Sunday, September 30, 2012

The End of Loser Liberalism

The End of Loser Liberalism

By Dean Baker

Book Review

By Richard Edward Noble

Dean Baker is an economist. He earned his B. A. from Swarthmore College and his Ph.D. in economics from the University of Michigan. He is currently co-director of The Center for Economic and Policy Research.

He has written a bunch of books. I downloaded this one for free. It is the first book by Mr. Baker that I have read but it won’t be the last.

Dean Baker calls himself a liberal progressive. Of late I have been referring to myself as a “progressive.” Mr. Baker is far more progressive than I am. He’s another “idea” man. And he does have ideas. At some points in this book I was laughing openly. Not at Mr. Baker but at his unique ability to turn the tables upside down and backwards on the smart crowd.

What a book this is!

The simplicity of many of his ideas makes a reader wonder why he never thought such things.

Mr. Baker is a free market man … I think. But he takes these free market principles and turns them back onto the hands and heads that have been feeding them to us all for these many confusing years. He makes an art of “quid pro quo.”
How many times have all of us worker types heard the sorrowful whine, But what can I do? The free market dictates.

When our paychecks are cut, it’s the free market competition. When we lose our jobs it free market competition. When they close down the plant and take it overseas, it’s the free market Global economy. When they take our home, it is simply the free market at work. When we can’t afford medical care, it is once again a simple matter of free market competition. Next we will have to dig our own graves preemtively to save the cemeteries on labor costs.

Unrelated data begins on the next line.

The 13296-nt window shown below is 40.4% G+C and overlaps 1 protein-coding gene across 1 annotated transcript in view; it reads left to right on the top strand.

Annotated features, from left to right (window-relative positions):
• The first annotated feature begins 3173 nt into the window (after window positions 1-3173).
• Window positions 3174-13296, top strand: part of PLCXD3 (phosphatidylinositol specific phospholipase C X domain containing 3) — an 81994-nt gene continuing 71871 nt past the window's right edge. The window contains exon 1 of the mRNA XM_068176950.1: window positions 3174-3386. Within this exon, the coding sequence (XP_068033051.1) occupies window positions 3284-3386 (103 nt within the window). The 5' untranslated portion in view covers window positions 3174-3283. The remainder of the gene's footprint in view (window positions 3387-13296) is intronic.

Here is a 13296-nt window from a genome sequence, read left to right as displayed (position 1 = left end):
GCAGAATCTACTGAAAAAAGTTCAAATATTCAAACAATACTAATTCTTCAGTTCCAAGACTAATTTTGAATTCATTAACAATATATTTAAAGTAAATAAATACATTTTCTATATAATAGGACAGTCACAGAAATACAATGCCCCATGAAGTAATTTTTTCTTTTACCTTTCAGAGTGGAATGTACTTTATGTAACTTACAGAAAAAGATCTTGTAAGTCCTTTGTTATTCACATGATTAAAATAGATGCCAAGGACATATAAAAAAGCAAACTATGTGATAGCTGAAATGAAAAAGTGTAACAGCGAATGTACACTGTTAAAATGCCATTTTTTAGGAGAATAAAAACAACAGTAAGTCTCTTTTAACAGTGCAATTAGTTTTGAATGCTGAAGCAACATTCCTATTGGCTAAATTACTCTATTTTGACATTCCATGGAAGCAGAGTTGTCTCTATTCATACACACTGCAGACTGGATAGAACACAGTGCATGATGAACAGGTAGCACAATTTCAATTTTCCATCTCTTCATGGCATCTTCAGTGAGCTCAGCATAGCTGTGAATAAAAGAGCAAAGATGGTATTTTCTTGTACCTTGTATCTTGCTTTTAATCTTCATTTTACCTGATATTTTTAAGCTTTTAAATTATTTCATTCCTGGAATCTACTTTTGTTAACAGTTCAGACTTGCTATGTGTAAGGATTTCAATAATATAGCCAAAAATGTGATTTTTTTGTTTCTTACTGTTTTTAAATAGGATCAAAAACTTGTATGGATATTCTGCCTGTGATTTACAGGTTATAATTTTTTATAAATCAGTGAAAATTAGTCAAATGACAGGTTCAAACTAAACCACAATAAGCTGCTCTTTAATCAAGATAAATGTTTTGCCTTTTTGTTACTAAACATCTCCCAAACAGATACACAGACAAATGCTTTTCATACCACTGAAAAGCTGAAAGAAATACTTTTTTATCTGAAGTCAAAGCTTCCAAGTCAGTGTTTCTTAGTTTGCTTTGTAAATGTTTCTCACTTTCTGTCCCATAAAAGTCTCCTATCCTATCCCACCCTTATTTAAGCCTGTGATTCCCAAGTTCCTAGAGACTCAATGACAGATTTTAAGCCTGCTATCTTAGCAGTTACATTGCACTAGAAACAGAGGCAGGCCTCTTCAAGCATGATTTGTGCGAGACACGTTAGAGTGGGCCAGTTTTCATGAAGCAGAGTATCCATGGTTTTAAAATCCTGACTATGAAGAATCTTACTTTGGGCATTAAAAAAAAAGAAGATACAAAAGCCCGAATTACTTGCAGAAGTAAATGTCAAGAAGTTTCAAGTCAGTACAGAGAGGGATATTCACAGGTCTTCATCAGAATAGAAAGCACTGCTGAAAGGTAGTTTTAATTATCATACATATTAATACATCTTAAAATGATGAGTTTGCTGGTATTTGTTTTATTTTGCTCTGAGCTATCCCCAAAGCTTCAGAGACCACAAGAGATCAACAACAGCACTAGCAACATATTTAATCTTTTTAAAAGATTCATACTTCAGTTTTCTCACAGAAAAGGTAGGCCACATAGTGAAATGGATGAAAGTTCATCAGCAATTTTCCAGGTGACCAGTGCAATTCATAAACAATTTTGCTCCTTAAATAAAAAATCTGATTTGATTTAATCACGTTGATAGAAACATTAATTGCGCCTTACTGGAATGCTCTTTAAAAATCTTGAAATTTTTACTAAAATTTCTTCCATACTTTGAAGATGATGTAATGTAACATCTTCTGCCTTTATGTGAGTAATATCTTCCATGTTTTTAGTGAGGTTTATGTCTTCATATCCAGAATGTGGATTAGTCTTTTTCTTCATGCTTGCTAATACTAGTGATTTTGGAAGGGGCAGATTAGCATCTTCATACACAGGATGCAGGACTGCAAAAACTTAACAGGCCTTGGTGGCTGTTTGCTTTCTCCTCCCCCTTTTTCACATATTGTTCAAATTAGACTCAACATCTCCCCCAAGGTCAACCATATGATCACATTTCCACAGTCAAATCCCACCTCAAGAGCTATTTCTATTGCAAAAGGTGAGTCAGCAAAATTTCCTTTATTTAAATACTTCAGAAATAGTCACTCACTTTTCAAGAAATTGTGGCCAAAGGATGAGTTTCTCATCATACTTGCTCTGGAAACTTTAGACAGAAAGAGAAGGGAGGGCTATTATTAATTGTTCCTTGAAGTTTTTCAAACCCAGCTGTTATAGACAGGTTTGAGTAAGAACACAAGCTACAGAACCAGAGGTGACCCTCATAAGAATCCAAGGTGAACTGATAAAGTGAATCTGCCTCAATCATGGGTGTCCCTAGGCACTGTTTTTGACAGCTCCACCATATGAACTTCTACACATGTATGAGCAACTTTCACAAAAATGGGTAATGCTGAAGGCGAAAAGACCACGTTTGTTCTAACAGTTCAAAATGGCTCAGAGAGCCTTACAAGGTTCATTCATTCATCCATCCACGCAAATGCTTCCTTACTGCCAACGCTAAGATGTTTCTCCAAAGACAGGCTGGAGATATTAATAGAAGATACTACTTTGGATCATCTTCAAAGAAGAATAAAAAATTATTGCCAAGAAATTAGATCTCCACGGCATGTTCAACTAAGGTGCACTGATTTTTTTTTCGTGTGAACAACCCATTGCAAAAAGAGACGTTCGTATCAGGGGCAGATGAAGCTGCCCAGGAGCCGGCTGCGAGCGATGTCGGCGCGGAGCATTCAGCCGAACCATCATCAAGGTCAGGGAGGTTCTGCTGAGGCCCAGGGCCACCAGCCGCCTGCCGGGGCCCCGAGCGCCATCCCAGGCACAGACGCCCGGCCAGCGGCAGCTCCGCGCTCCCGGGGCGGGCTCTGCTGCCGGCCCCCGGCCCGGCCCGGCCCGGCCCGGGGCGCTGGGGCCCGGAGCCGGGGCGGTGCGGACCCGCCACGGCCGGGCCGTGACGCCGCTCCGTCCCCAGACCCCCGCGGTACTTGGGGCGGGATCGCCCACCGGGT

It’s the bottom line. It’s the way things are. It’s inevitable. It’s the way the free market operates.

It’s like the old Greek adage, “Magister Dixit, the Master has spoken.”
Well the gods may have stipulated and the Master of the free market may have spoken but the Master has a new interpreter, Dean Baker.

The Professor, as a free market advocate, takes these so called free market aphorisms and applies them to rich and poor alike, to the humble and the powerful, to the panhandler and the professional.

There were times when I thought my man Baker was just putting the world on, kind of a tongue in cheek thing. But if the man is joking the joke is on the rich, the powerful, the established and the smug.

This guy is good. He is not to be taken lightly. He gives details. Some of his solutions are truly frightening but frightening or not they are often more than justified and long overdue. Many of the ideas suggested, for the most part, have already been used and used regularly with religious zeal and conservative vindictiveness … but only from the top down, never from the bottom up. They have been applied to the working class, the poor and the middle class without compassion in a strict business, free market approach. Mr. Baker responds in kind. He’s tough but very enlightening. He goes to the gut of the matter and dives in with some very heavy body blows. Lots of good stuff here for the liberal arsenal.

Mr. Baker is a progressive for progressives. He has published several other books that I am definitely interested in reading that deal with the truth about Social Security, the Consumer Price Index, how the rich manipulate the system to stay rich and make themselves richer. Looks like some great stuff.

I will close this review with a few paragraphs taken from the conclusion of “The End of loser Liberalism.”